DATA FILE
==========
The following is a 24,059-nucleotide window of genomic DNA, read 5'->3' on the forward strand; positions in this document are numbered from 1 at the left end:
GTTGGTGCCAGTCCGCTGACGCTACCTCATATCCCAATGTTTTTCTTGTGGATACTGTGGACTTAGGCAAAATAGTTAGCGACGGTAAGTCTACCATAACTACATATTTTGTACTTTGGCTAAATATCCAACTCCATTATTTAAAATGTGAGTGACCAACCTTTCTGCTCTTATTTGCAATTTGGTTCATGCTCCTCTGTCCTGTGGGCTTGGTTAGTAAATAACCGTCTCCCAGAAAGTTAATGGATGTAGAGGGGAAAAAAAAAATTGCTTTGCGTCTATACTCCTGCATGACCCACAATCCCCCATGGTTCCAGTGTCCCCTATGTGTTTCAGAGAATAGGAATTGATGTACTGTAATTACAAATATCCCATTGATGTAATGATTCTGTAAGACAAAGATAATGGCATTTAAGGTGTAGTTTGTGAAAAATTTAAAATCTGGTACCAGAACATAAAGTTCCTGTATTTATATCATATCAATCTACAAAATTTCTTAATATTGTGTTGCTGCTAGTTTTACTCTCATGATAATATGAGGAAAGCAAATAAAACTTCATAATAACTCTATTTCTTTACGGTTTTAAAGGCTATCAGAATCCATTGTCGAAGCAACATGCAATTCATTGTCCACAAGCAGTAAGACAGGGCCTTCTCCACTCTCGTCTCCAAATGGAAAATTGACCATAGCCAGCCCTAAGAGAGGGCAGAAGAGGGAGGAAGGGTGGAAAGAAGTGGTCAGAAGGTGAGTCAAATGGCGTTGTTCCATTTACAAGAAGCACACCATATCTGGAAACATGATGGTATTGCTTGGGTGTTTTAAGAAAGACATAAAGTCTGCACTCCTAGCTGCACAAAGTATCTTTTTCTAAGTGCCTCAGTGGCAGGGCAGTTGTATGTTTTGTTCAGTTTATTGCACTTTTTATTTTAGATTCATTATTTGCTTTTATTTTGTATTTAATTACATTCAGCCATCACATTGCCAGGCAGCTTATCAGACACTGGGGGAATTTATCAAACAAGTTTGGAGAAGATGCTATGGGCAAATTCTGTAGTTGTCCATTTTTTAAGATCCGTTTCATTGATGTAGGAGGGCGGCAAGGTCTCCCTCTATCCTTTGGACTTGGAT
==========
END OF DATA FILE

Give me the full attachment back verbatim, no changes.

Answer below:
The following is a 24,059-nucleotide window of genomic DNA, read 5'->3' on the forward strand; positions in this document are numbered from 1 at the left end:
GTTGGTGCCAGTCCGCTGACGCTACCTCATATCCCAATGTTTTTCTTGTGGATACTGTGGACTTAGGCAAAATAGTTAGCGACGGTAAGTCTACCATAACTACATATTTTGTACTTTGGCTAAATATCCAACTCCATTATTTAAAATGTGAGTGACCAACCTTTCTGCTCTTATTTGCAATTTGGTTCATGCTCCTCTGTCCTGTGGGCTTGGTTAGTAAATAACCGTCTCCCAGAAAGTTAATGGATGTAGAGGGGAAAAAAAAAATTGCTTTGCGTCTATACTCCTGCATGACCCACAATCCCCCATGGTTCCAGTGTCCCCTATGTGTTTCAGAGAATAGGAATTGATGTACTGTAATTACAAATATCCCATTGATGTAATGATTCTGTAAGACAAAGATAATGGCATTTAAGGTGTAGTTTGTGAAAAATTTAAAATCTGGTACCAGAACATAAAGTTCCTGTATTTATATCATATCAATCTACAAAATTTCTTAATATTGTGTTGCTGCTAGTTTTACTCTCATGATAATATGAGGAAAGCAAATAAAACTTCATAATAACTCTATTTCTTTACGGTTTTAAAGGCTATCAGAATCCATTGTCGAAGCAACATGCAATTCATTGTCCACAAGCAGTAAGACAGGGCCTTCTCCACTCTCGTCTCCAAATGGAAAATTGACCATAGCCAGCCCTAAGAGAGGGCAGAAGAGGGAGGAAGGGTGGAAAGAAGTGGTCAGAAGGTGAGTCAAATGGCGTTGTTCCATTTACAAGAAGCACACCATATCTGGAAACATGATGGTATTGCTTGGGTGTTTTAAGAAAGACATAAAGTCTGCACTCCTAGCTGCACAAAGTATCTTTTTCTAAGTGCCTCAGTGGCAGGGCAGTTGTATGTTTTGTTCAGTTTATTGCACTTTTTATTTTAGATTCATTATTTGCTTTTATTTTGTATTTAATTACATTCAGCCATCACATTGCCAGGCAGCTTATCAGACACTGGGGGAATTTATCAAACAAGTTTGGAGAAGATGCTATGGGCAAATTCTGTAGTTGTCCATTTTTTAAGATCCGTTTCATTGATGTAGGAGGGCGGCAAGGTCTCCCTCTATCCTTTGGACTTGGAT